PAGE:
I won Poetry Center’s 1st in 2010 or 2011 with poem about submarine war movies. It also had a masculine pseudonym on it. Anything that could possibly be labeled as “women’s poetry” is devalued. Try new subjects. -Catherine



Catherine,

I really appreciate hearing this. It makes a lot of things clearer. Again, thanks for your time and advce. You’re the best! Thanks for letting me bend your ear and patience.

What poets should we be reading to get a sense of what they are writing? –E.



Dear E.,

Read not poets but litmags. Many are online free or have online samples. I have Rattle magazine deliver me a daily poem. They’re pretty good (except for the children’s poems) and they are what let me know my work doesn’t meet the current standards. Read River Styx to see mid-level poets and poetry. Read Midwestern Gothic to see high-level regional poetry. If they ask for money, invest a few bucks, the education is worth it, and you write it off as an expense.

My favorite poet I wish I wrote like is Cate Marvin. Look up online her poem “A Windmill Makes a Statement.”

Good luck, star person. God loves poetry. -Catherine

May 28

Blue Material

cabaretPeople said hello and I briefly replied and excused myself to the rearmost room and its rearmost booth, where I sat quietly alone and ate a mozzarella stick for fuel to get through the 25-minute reading for Chance Operations last Monday night. The Chance Operations series run by St. Louis artists/poets Tony Renner and Chris Parr just celebrated its second anniversary. I had read there before and loved it; anything goes. So I had some risky / risque poems to read, work that, shall we say, painted with a broad brush, poems that normally would not see the light of day nor be aired. I didn't do "blue" material just to do it. The poems had actual content, and I am also interested in literary expectations and the boundaries between what is and isn't acceptable. Also at this point I have nothing to lose and for an artist this condition is ideal.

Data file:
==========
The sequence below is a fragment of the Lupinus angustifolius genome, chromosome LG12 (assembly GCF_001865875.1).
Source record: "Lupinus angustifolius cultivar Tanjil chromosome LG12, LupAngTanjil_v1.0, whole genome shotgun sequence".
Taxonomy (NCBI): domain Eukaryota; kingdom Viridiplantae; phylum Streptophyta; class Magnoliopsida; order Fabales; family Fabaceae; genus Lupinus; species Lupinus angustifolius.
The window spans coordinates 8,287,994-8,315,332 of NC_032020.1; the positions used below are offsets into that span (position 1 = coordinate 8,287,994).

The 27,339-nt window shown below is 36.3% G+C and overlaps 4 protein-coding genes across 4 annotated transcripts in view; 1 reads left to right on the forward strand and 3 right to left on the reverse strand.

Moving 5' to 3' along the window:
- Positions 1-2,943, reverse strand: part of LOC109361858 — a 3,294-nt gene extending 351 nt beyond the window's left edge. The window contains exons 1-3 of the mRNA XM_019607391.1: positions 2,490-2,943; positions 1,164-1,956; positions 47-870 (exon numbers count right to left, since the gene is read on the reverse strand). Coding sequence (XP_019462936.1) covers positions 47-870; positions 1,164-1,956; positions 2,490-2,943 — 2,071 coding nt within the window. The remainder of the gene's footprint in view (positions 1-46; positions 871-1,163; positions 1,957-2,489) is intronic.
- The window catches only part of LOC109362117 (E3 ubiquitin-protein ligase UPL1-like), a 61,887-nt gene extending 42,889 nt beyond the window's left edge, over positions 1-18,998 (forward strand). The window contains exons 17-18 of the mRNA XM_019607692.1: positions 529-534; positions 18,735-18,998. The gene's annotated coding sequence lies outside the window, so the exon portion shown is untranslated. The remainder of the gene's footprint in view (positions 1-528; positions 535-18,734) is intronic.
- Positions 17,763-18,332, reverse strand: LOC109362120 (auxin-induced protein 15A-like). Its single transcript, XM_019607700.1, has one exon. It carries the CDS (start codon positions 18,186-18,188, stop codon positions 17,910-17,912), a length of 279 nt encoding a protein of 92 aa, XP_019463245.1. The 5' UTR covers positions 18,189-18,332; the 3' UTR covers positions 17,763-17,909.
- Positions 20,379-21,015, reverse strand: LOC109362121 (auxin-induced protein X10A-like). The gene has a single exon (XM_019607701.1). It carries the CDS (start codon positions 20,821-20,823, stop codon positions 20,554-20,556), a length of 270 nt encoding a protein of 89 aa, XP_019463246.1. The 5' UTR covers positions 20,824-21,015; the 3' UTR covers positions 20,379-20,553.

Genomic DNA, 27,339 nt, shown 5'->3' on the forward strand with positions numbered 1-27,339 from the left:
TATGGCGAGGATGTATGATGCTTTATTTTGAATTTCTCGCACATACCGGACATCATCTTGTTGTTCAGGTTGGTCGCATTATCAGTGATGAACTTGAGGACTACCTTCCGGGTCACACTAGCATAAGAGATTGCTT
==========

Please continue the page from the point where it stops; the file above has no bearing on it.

It went well. This entry is not about the work or how it was received (just fine!) but on the exceptional demands that "blue" material makes on the speaker. First I had to slenderize the poems so none of them sounded blue for blue's sake, making sure each line carried genuine content. At Chance Operations delivery really counts: Entertainment is valued. And real entertainers don't falter, shuffle through papers, get self-conscious, apologize for their material, mumble or mess up, and they care about timing and shadings in volume, speed and tone. They can't be worried about their clothes or looks, so I wore the simplest possible thing. I wanted first to have no patter at all before and between poems but saw I needed to give context at least twice but kept it very short. While rehearsing I kept revising, so the poems were not completed until the day of the reading. It was evening and I knew I would be physically tired before I even started, so I asked to "go first" and carefully geared myself up with a cup of coffee and protein, and sat alone to get focused and centered. It was going to take enormous confidence. I have never disciplined myself so severely for a poetry reading. The preparation paid off, though. Entertaining is no joke!

My co-readers on that evening were Eileen G'Sell and Gabriel Fried. The photo was taken by Tony Renner. Thanks to Chance Operations for the chance!